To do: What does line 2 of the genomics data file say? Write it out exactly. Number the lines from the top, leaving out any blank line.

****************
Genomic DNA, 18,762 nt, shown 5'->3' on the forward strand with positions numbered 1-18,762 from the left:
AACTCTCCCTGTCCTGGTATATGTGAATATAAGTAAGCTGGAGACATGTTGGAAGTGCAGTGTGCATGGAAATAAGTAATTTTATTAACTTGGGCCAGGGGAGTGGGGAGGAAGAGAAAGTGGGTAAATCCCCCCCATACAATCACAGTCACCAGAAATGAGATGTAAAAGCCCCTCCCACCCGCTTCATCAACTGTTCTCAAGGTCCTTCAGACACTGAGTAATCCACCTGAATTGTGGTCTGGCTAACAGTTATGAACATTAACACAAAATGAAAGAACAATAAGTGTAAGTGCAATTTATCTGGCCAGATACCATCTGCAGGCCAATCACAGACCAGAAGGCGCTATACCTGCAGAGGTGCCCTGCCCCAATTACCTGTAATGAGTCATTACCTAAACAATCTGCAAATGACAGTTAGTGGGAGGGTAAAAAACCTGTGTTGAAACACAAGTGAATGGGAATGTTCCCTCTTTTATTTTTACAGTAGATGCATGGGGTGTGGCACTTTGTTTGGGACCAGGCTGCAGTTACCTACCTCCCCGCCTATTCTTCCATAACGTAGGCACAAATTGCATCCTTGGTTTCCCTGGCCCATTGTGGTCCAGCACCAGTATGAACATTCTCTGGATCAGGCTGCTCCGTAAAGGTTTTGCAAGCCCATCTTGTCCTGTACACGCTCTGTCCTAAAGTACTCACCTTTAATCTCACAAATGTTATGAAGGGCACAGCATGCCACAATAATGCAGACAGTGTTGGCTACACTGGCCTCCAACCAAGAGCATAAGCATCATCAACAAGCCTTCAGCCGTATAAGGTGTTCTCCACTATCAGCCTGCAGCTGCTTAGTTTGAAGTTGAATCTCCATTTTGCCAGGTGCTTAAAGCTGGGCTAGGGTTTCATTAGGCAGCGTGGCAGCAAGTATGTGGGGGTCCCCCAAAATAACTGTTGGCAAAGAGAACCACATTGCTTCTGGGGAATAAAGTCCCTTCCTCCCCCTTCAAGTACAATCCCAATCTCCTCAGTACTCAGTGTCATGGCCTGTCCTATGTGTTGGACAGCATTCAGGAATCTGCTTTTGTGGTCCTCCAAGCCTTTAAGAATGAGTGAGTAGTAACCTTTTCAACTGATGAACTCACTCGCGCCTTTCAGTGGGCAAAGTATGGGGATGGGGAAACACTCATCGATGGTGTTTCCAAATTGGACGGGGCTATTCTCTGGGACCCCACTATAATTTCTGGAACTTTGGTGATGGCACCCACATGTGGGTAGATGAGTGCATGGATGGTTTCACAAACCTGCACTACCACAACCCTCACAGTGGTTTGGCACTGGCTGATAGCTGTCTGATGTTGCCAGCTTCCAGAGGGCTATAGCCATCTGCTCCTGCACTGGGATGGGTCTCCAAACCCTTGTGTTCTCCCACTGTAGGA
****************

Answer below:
AACTCTCCCTGTCCTGGTATATGTGAATATAAGTAAGCTGGAGACATGTTGGAAGTGCAGTGTGCATGGAAATAAGTAATTTTATTAACTTGGGCCAGGGGAGTGGGGAGGAAGAGAAAGTGGGTAAATCCCCCCCATACAATCACAGTCACCAGAAATGAGATGTAAAAGCCCCTCCCACCCGCTTCATCAACTGTTCTCAAGGTCCTTCAGACACTGAGTAATCCACCTGAATTGTGGTCTGGCTAACAGTTATGAACATTAACACAAAATGAAAGAACAATAAGTGTAAGTGCAATTTATCTGGCCAGATACCATCTGCAGGCCAATCACAGACCAGAAGGCGCTATACCTGCAGAGGTGCCCTGCCCCAATTACCTGTAATGAGTCATTACCTAAACAATCTGCAAATGACAGTTAGTGGGAGGGTAAAAAACCTGTGTTGAAACACAAGTGAATGGGAATGTTCCCTCTTTTATTTTTACAGTAGATGCATGGGGTGTGGCACTTTGTTTGGGACCAGGCTGCAGTTACCTACCTCCCCGCCTATTCTTCCATAACGTAGGCACAAATTGCATCCTTGGTTTCCCTGGCCCATTGTGGTCCAGCACCAGTATGAACATTCTCTGGATCAGGCTGCTCCGTAAAGGTTTTGCAAGCCCATCTTGTCCTGTACACGCTCTGTCCTAAAGTACTCACCTTTAATCTCACAAATGTTATGAAGGGCACAGCATGCCACAATAATGCAGACAGTGTTGGCTACACTGGCCTCCAACCAAGAGCATAAGCATCATCAACAAGCCTTCAGCCGTATAAGGTGTTCTCCACTATCAGCCTGCAGCTGCTTAGTTTGAAGTTGAATCTCCATTTTGCCAGGTGCTTAAAGCTGGGCTAGGGTTTCATTAGGCAGCGTGGCAGCAAGTATGTGGGGGTCCCCCAAAATAACTGTTGGCAAAGAGAACCACATTGCTTCTGGGGAATAAAGTCCCTTCCTCCCCCTTCAAGTACAATCCCAATCTCCTCAGTACTCAGTGTCATGGCCTGTCCTATGTGTTGGACAGCATTCAGGAATCTGCTTTTGTGGTCCTCCAAGCCTTTAAGAATGAGTGAGTAGTAACCTTTTCAACTGATGAACTCACTCGCGCCTTTCAGTGGGCAAAGTATGGGGATGGGGAAACACTCATCGATGGTGTTTCCAAATTGGACGGGGCTATTCTCTGGGACCCCACTATAATTTCTGGAACTTTGGTGATGGCACCCACATGTGGGTAGATGAGTGCATGGATGGTTTCACAAACCTGCACTACCACAACCCTCACAGTGGTTTGGCACTGGCTGATAGCTGTCTGATGTTGCCAGCTTCCAGAGGGCTATAGCCATCTGCTCCTGCACTGGGATGGGTCTCCAAACCCTTGTGTTCTCCCACTGTAGGA